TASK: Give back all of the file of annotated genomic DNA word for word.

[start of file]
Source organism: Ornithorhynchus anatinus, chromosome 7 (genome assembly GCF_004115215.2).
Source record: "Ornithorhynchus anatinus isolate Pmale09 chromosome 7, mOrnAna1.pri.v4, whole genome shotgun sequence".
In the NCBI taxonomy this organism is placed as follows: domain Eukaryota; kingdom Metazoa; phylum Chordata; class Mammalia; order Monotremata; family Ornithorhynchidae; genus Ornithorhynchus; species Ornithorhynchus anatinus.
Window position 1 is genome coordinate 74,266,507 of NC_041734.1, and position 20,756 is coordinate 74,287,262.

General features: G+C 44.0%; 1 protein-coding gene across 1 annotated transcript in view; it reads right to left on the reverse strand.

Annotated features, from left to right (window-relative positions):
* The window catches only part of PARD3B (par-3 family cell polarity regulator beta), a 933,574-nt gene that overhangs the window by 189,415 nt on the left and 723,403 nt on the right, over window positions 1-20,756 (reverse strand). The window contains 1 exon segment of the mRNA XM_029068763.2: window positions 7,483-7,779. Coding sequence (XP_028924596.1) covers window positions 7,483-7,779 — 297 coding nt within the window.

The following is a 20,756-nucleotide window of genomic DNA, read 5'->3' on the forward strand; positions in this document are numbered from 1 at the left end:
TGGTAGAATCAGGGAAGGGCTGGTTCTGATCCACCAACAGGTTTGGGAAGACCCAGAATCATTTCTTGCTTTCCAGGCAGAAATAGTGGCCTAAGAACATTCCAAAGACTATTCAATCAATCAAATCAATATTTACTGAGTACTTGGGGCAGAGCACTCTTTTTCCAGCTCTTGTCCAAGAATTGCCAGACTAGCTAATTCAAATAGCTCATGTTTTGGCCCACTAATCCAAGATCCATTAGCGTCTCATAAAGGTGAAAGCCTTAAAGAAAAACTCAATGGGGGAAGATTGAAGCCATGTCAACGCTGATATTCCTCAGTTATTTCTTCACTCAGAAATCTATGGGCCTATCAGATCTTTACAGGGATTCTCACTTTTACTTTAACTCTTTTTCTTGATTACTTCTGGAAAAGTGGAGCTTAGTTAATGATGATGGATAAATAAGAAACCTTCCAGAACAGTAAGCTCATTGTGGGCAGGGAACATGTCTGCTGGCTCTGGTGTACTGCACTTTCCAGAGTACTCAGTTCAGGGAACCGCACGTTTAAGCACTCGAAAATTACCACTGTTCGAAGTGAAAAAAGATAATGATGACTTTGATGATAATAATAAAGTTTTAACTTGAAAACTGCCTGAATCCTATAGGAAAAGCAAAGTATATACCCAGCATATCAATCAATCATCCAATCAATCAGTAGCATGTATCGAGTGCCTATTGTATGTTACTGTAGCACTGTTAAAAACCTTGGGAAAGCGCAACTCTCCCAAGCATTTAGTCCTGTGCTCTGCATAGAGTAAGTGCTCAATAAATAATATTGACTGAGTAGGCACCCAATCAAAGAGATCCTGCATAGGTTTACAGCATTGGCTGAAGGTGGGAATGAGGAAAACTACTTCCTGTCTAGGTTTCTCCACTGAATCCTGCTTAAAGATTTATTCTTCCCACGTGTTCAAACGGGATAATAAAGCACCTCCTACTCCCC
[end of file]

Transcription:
Source organism: Ornithorhynchus anatinus, chromosome 7 (genome assembly GCF_004115215.2).
Source record: "Ornithorhynchus anatinus isolate Pmale09 chromosome 7, mOrnAna1.pri.v4, whole genome shotgun sequence".
In the NCBI taxonomy this organism is placed as follows: domain Eukaryota; kingdom Metazoa; phylum Chordata; class Mammalia; order Monotremata; family Ornithorhynchidae; genus Ornithorhynchus; species Ornithorhynchus anatinus.
Window position 1 is genome coordinate 74,266,507 of NC_041734.1, and position 20,756 is coordinate 74,287,262.

General features: G+C 44.0%; 1 protein-coding gene across 1 annotated transcript in view; it reads right to left on the reverse strand.

Annotated features, from left to right (window-relative positions):
* The window catches only part of PARD3B (par-3 family cell polarity regulator beta), a 933,574-nt gene that overhangs the window by 189,415 nt on the left and 723,403 nt on the right, over window positions 1-20,756 (reverse strand). The window contains 1 exon segment of the mRNA XM_029068763.2: window positions 7,483-7,779. Coding sequence (XP_028924596.1) covers window positions 7,483-7,779 — 297 coding nt within the window.

The following is a 20,756-nucleotide window of genomic DNA, read 5'->3' on the forward strand; positions in this document are numbered from 1 at the left end:
TGGTAGAATCAGGGAAGGGCTGGTTCTGATCCACCAACAGGTTTGGGAAGACCCAGAATCATTTCTTGCTTTCCAGGCAGAAATAGTGGCCTAAGAACATTCCAAAGACTATTCAATCAATCAAATCAATATTTACTGAGTACTTGGGGCAGAGCACTCTTTTTCCAGCTCTTGTCCAAGAATTGCCAGACTAGCTAATTCAAATAGCTCATGTTTTGGCCCACTAATCCAAGATCCATTAGCGTCTCATAAAGGTGAAAGCCTTAAAGAAAAACTCAATGGGGGAAGATTGAAGCCATGTCAACGCTGATATTCCTCAGTTATTTCTTCACTCAGAAATCTATGGGCCTATCAGATCTTTACAGGGATTCTCACTTTTACTTTAACTCTTTTTCTTGATTACTTCTGGAAAAGTGGAGCTTAGTTAATGATGATGGATAAATAAGAAACCTTCCAGAACAGTAAGCTCATTGTGGGCAGGGAACATGTCTGCTGGCTCTGGTGTACTGCACTTTCCAGAGTACTCAGTTCAGGGAACCGCACGTTTAAGCACTCGAAAATTACCACTGTTCGAAGTGAAAAAAGATAATGATGACTTTGATGATAATAATAAAGTTTTAACTTGAAAACTGCCTGAATCCTATAGGAAAAGCAAAGTATATACCCAGCATATCAATCAATCATCCAATCAATCAGTAGCATGTATCGAGTGCCTATTGTATGTTACTGTAGCACTGTTAAAAACCTTGGGAAAGCGCAACTCTCCCAAGCATTTAGTCCTGTGCTCTGCATAGAGTAAGTGCTCAATAAATAATATTGACTGAGTAGGCACCCAATCAAAGAGATCCTGCATAGGTTTACAGCATTGGCTGAAGGTGGGAATGAGGAAAACTACTTCCTGTCTAGGTTTCTCCACTGAATCCTGCTTAAAGATTTATTCTTCCCACGTGTTCAAACGGGATAATAAAGCACCTCCTACTCCCC